GLOBAL- Wheat buyers globally are reducing their purchase of future supplies which means that consumers could feel price spike impacts sooner than they did in the past, an analysis by Zawya has revealed.
Citing key players in the sector, Zawya reported that buyers in key importers across Asia, the Middle East, and Africa are now making so-called forward purchases of supplies for only about two to three months of their future demand versus typically buying supplies of up to six months.
When these buyers stock up for up to six months, they shield consumers from the effects of price volatility.
However, with lower stockpiles and fewer forward deliveries locked up, consumers already struggling with food inflation, especially in poorer countries, will feel the impact of a price spike more quickly.
“Wheat millers and end users have become more conservative in their purchases because of market volatility,” said Phin Ziebell, an agribusiness economist at National Australia Bank.
Instead of accumulating more, millers and other wheat buyers are winding down their stockpiles.
Thus, global wheat inventories in 2023 are expected to decline to 269.34 million tonnes, from 276.70 million a year ago, according to the U.S. Department of Agriculture (USDA).
Stockpiles in Egypt, the world’s No. 1 wheat importer, are forecast to drop to 3.4 million tonnes by the end of June, the lowest in 18 years.
Additionally, inventories in India, the world’s second-largest wheat consumer, are estimated to be 12.6 million tonnes in June, less than half of the stockpiles two years ago.
This downward trend in forward purchases partly links to the Ukraine war, which set in motion a series of supply chain disruptions and volatile prices globally.
Before the Russian invasion of Ukraine, traders would typically agree to sell forward cargoes to millers, known as going short, without the physical grain at hand, to buy cargoes closer to the actual delivery date.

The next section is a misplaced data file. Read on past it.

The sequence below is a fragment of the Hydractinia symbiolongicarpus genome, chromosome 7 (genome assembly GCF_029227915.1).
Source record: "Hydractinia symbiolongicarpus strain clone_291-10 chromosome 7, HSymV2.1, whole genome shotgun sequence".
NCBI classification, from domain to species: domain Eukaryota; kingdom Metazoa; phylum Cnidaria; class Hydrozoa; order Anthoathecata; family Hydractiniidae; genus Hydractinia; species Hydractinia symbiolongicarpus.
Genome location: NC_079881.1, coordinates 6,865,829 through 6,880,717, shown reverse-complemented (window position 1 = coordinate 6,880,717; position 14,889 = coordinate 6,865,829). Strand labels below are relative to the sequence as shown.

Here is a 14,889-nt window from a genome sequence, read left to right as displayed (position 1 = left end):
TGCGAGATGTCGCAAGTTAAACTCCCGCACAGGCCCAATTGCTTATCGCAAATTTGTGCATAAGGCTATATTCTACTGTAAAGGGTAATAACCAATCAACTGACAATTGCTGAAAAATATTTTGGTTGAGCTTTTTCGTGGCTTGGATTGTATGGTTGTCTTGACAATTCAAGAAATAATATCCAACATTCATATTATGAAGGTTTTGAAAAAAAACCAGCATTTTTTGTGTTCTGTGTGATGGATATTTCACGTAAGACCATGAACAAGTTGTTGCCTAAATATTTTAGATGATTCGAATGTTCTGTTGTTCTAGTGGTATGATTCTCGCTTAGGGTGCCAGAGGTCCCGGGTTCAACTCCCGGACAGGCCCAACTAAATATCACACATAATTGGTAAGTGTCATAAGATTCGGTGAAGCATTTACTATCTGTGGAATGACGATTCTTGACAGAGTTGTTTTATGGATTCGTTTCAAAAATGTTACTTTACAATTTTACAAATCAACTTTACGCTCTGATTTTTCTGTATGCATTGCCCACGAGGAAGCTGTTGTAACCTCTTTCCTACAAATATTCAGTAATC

Today, they would rather buy cargo before and then sell to millers to ensure they can price their stock correctly and mitigate any potential losses, according to Ole Houe, director of advisory services at agriculture brokerage IKON Commodities in Sydney.
Today, Russian wheat prices are quoted at about $340 a tonne, including cost and freight (C&F) for delivery to Southeast Asia compared with U.S. hard red winter wheat priced at around $390 a tonne.
Before the war, Black sea wheat for Asia typically went for about $260 a tonne.
Extension of Black Sea Deal is vital
However, according to Houe, all hope is not lost as “There is plenty of wheat available from the Black Sea and Australia and prices could get cheaper in three months from now. But if Russia stops exporting, things will dramatically change, wheat could get $50 a tonne more expensive.”
While the Black Sea Grain Initiative allowed Ukraine to export its agricultural produce over the black sea, Ukraine has repeatedly accused Russia of delaying inspections of ships carrying Ukrainian agricultural goods, leading to reduced shipments and losses for traders.
As Ukraine is renegotiating the terms of this initiative, Yuriy Vaskov, Ukraine’s deputy minister of restoration, says the country would fight for an increase in the number of inspection teams to eliminate the accumulation of vessels waiting for inspections.
Additionally, Mykolaiv’s ports, which accounted for 35% of Ukrainian food exports before the Russian invasion, will likely join the initiative and boost the global supply of grains, thus reducing the volatility of prices soon if the Russia-Ukraine war does not escalate.
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